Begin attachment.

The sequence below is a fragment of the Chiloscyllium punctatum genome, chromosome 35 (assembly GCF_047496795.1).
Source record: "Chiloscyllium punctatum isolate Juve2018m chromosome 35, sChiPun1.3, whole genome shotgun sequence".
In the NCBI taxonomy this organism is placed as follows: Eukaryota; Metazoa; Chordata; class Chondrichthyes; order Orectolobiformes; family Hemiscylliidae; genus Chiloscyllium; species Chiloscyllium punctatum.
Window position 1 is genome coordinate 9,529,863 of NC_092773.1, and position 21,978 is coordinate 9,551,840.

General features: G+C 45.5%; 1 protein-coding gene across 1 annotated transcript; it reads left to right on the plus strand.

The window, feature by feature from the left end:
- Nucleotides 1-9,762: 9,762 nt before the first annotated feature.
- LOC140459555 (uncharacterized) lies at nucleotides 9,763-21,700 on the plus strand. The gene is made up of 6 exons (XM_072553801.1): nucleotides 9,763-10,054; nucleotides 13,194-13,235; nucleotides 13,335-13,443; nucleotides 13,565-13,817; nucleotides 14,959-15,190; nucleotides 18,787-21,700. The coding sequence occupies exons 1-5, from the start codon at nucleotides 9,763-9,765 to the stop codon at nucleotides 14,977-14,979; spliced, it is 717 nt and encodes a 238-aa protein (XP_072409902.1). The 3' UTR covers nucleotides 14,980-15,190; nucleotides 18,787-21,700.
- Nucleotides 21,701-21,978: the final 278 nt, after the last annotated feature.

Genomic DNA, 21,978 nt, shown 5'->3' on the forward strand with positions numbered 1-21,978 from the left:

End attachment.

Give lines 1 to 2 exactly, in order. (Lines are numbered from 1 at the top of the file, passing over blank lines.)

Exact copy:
The sequence below is a fragment of the Chiloscyllium punctatum genome, chromosome 35 (assembly GCF_047496795.1).
Source record: "Chiloscyllium punctatum isolate Juve2018m chromosome 35, sChiPun1.3, whole genome shotgun sequence".